Jallikattu – its historical and cultural relevance By Sparsh Sharma

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Essay:
Jallikattu – its historical and cultural relevance
By Sparsh Sharma

Jalli in #Jallikattu means gold coins tied to the bulls’ horns. Kettu means to tie.

Brave matadors were eligible bachelors in the olden days. This is the reason why men used to display dare devilry.

The Spanish bullfighting is a mostly a cowardly version, where the bull has a ZILCH chance. In Jalikattu, the bull does NOT die, nor is it injured.

The Supreme Court has imposed a blanket ban on all traditional cultural practices and rural sports all over India, that involved ‘bulls’, including Jallikattu, Manjuvirattu, Vadam, Eruthukattum Thiruvizha, Rekla and Bullock-cart races of Tamilnadu, Sethali, Kaalapoottu in Kerala, Bailgada in Maharashtra and bullock-cart races all over India.

In one sweeping order, the Supreme Court has brought to an end thousands of years of evolution of the Indian Native Cattle, the farmer’s best friend ever since it was domesticated by man. We should understand that these breeds have evolved according to the terrain, climate, locally available feed, and have co-existed peacefully with humans who reared them and took care of them as his/her own kin. The cattle, in return, helped man with his farm work, providing the much-required muscle power, and dung, urine.

This is a special relationship that every farmer understands, which, unfortunately, the Supreme Court seems have no clue of, even after a decade after the Jallikattu case entered the Supreme Court.

One of the observations made by the Supreme Court was that Jallikattu is an ‘entertainment sport’ and ‘why should you not play a video game of Jallikattu?

Is Jallikattu a mere entertainment sport? Jallikattu is NOT an entertainment sport and cannot be conducted for entertainment. A Jallikattu can be organised only once a year in a village and that too ONLY during the annual village temple festival. It is organised by the Village Temple Committee and not by any sports/entertainment club. There are no tournaments for Jallikattu. Unlike other sports that are organised for entertainment, there is no first place, second place winner. For each and every bull that enters the arena, either the sportsman is declared the winner if he successfully embraces the bull or the bull is declared the winner. Jallikattu is no sport at all; it is a cattle-show to showcase the magnificence of the village stud bulls.

Although Jallikattu is widely known only as a bull-embracing sport, it is actually an ancient cattle show and a stage for the village youth to demonstrate their valour, all rolled into one. In fact, it is an exemplary example of ancient Indian wisdom of cattle breeding science, branding and marketing.

Jallikattu involves selection of the best of the breed, improvement of cattle breeds, cattle shows, creating a brand value for the cattle of the village/region and then marketing the same, thus commanding high prices for their produce (cattle). This exceptional system developed by Tamils thousands of years ago is still in vogue in Tamilnadu. It has continued non-stop even under Muslim rulers and the British Raj, except during times of great famine and epidemics like plague when the people voluntarily suspended it.

To understand how Jallikattu is a part and parcel of Hindu Religion, we should understand the ancient ‘Temple Bull System’ which is still in vogue in Tamilnadu.

The Temple bull is not restrained in any manner. It is allowed to roam around the village and does not even have a nose rope. It has the right to walk into any field and graze. Superstitions were created around the Temple bull, so that people collectively care for it. For example, people believe that if the temple bull grazes from one’s farm, then that family would have a bountiful harvest. If the temple bull visits one’s house seeking water or feed, then that household would receive some good news etc. The whole village pampers the temple bull; its only task is to provide free stud service to the village cows.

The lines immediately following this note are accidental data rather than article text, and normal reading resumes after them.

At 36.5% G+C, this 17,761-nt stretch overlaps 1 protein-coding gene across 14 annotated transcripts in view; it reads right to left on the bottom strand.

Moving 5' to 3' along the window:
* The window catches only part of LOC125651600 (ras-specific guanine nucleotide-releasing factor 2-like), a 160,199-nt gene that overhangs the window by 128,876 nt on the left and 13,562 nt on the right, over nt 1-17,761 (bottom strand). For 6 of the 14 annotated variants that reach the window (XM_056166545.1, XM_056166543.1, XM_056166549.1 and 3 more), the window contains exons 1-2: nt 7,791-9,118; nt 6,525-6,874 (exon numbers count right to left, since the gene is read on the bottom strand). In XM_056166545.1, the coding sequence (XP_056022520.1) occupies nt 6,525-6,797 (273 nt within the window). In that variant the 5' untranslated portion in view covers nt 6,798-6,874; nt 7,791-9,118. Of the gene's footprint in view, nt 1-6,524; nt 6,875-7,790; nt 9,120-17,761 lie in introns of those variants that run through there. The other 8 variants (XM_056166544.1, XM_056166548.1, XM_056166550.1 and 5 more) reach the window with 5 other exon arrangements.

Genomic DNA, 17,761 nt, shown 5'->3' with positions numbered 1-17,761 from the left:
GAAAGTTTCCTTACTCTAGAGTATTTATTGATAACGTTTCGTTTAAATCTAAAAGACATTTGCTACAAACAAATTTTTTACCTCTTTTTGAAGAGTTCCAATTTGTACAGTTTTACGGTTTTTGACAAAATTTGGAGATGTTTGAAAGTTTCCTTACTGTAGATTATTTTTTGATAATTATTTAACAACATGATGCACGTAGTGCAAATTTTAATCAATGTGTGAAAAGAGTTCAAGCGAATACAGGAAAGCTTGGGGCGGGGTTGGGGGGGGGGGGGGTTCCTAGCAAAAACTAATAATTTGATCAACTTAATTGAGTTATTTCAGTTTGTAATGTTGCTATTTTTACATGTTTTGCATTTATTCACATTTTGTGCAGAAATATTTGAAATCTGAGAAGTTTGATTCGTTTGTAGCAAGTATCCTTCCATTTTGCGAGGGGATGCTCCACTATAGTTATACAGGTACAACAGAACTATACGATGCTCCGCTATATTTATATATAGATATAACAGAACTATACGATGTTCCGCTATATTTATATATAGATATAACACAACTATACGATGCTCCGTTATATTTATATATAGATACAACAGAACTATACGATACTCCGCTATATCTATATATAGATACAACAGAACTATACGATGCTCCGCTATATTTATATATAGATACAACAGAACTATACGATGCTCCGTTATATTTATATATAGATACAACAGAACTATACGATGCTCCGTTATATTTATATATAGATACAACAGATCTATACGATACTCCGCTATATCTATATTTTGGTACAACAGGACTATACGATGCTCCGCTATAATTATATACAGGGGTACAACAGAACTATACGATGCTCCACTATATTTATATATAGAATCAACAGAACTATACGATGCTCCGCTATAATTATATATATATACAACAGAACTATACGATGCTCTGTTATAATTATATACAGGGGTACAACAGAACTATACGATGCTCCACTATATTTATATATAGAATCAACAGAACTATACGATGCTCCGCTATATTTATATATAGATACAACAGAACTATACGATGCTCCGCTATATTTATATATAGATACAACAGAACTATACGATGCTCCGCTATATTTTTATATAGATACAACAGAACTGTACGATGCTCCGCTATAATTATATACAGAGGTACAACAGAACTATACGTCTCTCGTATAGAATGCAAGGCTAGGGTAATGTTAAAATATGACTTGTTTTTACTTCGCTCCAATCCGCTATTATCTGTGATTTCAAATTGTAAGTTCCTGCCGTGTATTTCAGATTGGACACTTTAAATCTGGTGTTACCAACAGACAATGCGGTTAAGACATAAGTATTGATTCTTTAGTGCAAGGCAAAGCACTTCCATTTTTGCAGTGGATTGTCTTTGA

Jallikattu is all about an unarmed man embracing the bull by its hump for a maximum of 30 seconds! And that is all there is to it. Just 30 seconds of embracing the bull by its hump.

For a bull, an unarmed human is like a pin in a bowling game. Yet the bull does not chase a sportsman down and attack him. Not a single fatality has been recorded in the Jallikattu arena post – 2009.

Jallikattu has been a part and parcel of the Hindu traditional practices of Tamils for thousands of years. It is conducted as a thanks-giving to the local village deity to which the village bulls are betrothed. The occasion is used to honour bulls belonging to the temple and the village.

If you travel around Tamilnadu, you can see statues of Jallikattu bulls and Temple bulls, erected inside temples. Pujas are performed for the bulls along with the puja for the deity. In fact, the statues of the Temple bulls sport the real horn of the bull. The temple bull services the village cows during its youth and when it is old, the village lovingly cares for the bull till its last breath. When a temple or Jallikattu bull passes away, it is given a grand ceremonial burial after performing its last rites similar to that of the village head. It is usually buried in the temple grounds or farm of the owner. After one year, the horns are exhumed and placed on the statue built in the village Temple. The Temple bull is considered sacred during its lifetime and considered as a village Guardian God (grama devata) after its death. Daily pujas are conducted for the Temple bull statue along with the puja for the deity.

For Tamils, Jallikattu is a symbol of the wisdom of their civilization; an inseparable part of their culture.

Tamils would not give up their traditional practice of Jallikattu.

 

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